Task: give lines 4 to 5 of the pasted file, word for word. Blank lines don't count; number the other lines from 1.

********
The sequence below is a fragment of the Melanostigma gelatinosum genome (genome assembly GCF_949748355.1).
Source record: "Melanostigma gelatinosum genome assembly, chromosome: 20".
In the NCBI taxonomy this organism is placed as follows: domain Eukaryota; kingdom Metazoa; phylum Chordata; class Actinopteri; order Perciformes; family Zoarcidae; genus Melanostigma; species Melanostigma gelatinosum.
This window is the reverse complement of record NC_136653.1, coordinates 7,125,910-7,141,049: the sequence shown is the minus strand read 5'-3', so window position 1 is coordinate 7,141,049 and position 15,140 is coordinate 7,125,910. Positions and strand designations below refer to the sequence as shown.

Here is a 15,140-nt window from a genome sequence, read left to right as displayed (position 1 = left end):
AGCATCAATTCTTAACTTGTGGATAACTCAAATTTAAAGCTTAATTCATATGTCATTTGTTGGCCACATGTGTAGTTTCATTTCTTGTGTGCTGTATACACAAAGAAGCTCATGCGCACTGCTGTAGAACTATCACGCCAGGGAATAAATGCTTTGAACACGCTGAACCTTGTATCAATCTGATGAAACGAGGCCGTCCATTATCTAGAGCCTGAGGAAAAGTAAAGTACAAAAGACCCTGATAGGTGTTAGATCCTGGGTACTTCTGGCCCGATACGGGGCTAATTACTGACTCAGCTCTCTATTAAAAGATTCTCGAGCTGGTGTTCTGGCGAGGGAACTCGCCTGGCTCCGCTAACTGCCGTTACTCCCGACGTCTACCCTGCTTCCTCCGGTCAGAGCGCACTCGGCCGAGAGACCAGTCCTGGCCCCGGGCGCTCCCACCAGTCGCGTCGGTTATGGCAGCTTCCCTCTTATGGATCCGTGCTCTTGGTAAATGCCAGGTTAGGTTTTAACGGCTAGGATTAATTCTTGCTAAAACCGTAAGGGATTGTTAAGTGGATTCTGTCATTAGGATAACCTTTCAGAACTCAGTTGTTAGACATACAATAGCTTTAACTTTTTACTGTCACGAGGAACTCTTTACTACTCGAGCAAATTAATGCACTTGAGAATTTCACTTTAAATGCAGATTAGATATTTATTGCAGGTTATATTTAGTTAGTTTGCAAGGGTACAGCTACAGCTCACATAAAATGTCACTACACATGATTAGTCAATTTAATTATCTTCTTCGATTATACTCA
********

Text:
This window is the reverse complement of record NC_136653.1, coordinates 7,125,910-7,141,049: the sequence shown is the minus strand read 5'-3', so window position 1 is coordinate 7,141,049 and position 15,140 is coordinate 7,125,910. Positions and strand designations below refer to the sequence as shown.

Here is a 15,140-nt window from a genome sequence, read left to right as displayed (position 1 = left end):